Welcome To The Interstate Photo Gallery
The Highway History site wishes to thank Ms. Sonquela "Sonnie" Seabron of the Office of Program Administration in the FHWA's Office of Infrastructure for her work in scanning the hundreds of images presented in this digital gallery.
The Nation's first Federal road agency, the U.S. Office of Road Inquiry (ORI), opened for business on October 3, 1893, in the U.S. Department of Agriculture with a budget of $10,000 that first year. The new agency was headed by General Roy Stone, the Special Agent and Engineer for Road Inquiry, and its only other employee was his stenographer. The ORI's mission did not include road building. Rather, its mission was "to make inquiry regarding public roads" and to disseminate the information. As General Stone would explain:
This country is so big that a great deal goes on that we don't all know about. What we [did] in Washington is simply to set up a watch, to keep an eye on the whole country, and report what is going on. It simply furnishes a rallying point for the friends of the reform and a signal tower from which its progress can be watched and reported day by day. We are ready through that office to furnish facts and arguments showing why good roads are necessary, how they can be built, and how they are being built in many parts of this great country.
The ORI and its successor agencies carried out this educational purpose by lectures, publications, tours on "Good Roads Trains," participation in good roads conventions, development of model State legislation, and dissemination of how-to manuals and research results. To support this function, agency employees took photographs to illustrate the lectures, publications, and other informational material. By 1911, the Office of Public Roads (as it was then called) had over 6,000 negatives and approximately 5,000 lantern slides in its collection.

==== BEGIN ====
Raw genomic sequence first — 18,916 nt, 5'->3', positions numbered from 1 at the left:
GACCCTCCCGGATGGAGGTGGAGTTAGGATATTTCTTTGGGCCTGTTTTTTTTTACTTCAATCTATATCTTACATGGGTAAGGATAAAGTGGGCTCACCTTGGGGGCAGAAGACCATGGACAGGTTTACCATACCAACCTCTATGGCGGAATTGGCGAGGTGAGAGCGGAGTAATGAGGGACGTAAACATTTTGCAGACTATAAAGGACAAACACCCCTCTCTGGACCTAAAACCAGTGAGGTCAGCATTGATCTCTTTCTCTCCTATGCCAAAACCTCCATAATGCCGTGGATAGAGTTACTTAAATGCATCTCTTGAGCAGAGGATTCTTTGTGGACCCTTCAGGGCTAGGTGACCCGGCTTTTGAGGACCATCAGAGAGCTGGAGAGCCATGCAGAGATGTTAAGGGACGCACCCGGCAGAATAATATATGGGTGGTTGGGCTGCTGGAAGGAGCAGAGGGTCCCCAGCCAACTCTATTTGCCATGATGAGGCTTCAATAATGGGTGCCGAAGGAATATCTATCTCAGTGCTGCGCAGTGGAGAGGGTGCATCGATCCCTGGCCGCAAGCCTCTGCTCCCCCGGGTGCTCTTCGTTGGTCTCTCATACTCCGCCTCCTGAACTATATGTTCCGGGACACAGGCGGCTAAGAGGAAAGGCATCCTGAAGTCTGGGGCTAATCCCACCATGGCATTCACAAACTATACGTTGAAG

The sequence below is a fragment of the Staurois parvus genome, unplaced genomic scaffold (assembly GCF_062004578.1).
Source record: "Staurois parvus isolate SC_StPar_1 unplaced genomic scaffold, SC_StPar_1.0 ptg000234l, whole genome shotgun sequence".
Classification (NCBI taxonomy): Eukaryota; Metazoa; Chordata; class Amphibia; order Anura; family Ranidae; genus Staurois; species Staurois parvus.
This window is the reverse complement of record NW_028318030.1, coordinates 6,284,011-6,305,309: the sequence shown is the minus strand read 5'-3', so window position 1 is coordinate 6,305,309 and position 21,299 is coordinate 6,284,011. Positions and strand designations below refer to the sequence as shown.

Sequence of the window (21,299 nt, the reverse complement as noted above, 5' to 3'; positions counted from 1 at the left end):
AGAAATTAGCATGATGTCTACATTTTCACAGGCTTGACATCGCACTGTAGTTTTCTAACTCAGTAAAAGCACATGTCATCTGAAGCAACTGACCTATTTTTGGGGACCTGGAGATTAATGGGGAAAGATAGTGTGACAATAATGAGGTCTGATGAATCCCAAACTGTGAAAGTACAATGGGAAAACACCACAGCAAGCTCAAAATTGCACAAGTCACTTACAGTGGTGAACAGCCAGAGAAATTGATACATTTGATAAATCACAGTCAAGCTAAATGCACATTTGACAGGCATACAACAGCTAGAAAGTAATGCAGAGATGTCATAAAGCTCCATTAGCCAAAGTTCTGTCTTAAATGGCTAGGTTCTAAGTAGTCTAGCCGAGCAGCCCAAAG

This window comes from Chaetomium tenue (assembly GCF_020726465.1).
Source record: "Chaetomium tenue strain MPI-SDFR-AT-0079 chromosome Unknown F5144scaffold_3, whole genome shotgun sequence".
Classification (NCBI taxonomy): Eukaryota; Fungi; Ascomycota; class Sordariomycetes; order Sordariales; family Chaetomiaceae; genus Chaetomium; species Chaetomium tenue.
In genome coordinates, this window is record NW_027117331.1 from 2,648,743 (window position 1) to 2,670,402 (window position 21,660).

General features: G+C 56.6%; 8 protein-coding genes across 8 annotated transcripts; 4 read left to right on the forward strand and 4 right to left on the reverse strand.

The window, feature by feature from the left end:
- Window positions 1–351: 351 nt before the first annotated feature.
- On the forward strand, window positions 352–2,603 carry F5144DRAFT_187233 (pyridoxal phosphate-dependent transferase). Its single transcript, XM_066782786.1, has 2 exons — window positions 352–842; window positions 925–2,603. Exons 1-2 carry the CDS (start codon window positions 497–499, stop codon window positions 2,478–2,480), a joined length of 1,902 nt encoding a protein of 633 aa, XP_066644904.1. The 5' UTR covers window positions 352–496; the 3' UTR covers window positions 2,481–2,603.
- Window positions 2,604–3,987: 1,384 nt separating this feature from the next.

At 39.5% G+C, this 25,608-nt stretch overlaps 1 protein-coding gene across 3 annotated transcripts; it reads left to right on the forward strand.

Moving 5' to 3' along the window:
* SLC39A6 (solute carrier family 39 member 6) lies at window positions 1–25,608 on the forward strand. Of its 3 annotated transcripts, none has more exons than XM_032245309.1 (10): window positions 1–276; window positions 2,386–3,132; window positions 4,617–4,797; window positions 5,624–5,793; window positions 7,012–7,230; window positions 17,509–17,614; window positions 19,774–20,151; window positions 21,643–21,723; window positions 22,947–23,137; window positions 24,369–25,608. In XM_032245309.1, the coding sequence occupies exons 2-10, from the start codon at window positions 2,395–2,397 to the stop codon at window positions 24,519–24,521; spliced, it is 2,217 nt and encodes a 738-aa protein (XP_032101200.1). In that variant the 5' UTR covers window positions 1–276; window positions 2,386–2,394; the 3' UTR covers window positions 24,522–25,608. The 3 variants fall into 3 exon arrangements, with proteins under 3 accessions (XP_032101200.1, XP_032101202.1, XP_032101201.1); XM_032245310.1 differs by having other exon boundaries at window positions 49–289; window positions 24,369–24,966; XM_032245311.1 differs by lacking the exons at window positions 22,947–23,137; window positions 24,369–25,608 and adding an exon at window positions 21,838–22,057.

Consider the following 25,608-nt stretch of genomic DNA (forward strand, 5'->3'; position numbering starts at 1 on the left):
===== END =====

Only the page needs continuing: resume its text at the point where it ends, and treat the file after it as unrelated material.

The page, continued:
The photo collection would eventually be turned over to the National Archives and Records Administration (NARA) for preservation. A NARA log indicates that the collection includes, in part:
- Photographs illustrating the development of transportation 1896-1952: 3,500 photographs from sources outside the agency.
- Photographs illustrating the activities of the U.S. Bureau of Public Roads 1900-1953: 20,000 photographs.
- Negatives 1896-1953: 62,000 glass plate and film negatives of photographs.
The work of the Bureau of Public Roads (BPR) photographic staff continued into the Interstate era. By then, the agency had three staff photographers: George W. Crum, William F. Hall, and T. Welby Kines. Their photographs documenting the critical early years of Interstate development are maintained in the Still Pictures Branch of NARA's facility in College Park, Maryland, as part of Record Group 30. Their work is supplemented by photographs collected from State highway agencies and other sources during the period.
During the early Interstate era, the BPR used the photographers' work in its publications, annual reports, displays, and other promotional work. The images also provided a resource for magazines, newspapers, and other publications. Most of the images, however, were never used, and those that were used were seen mainly within the highway community.
When the U.S. Department of Transportation began operations on April 1, 1967, the Federal road agency became the Federal Highway Administration (FHWA). As the Department consolidated operations, the long-running photograph enterprise declined and soon came to an end. The Department would retain professional photographers, but their work would no longer include traveling the country to document highway development.
The FHWA is pleased to present a gallery of these Interstate images, many available to the public for the first time. No claim of "art" is made - these images were not made for that purpose. Instead, the images are the work of professional photographers who took pride in documenting the most productive period in the history of the Nation's most important highway enterprise - construction of the Interstate System - while continuing their photographic work on a wide range of other internal and external subjects. By the mid-1960s, half of the Interstate System was open, and these photographs show many of the routes during this early period.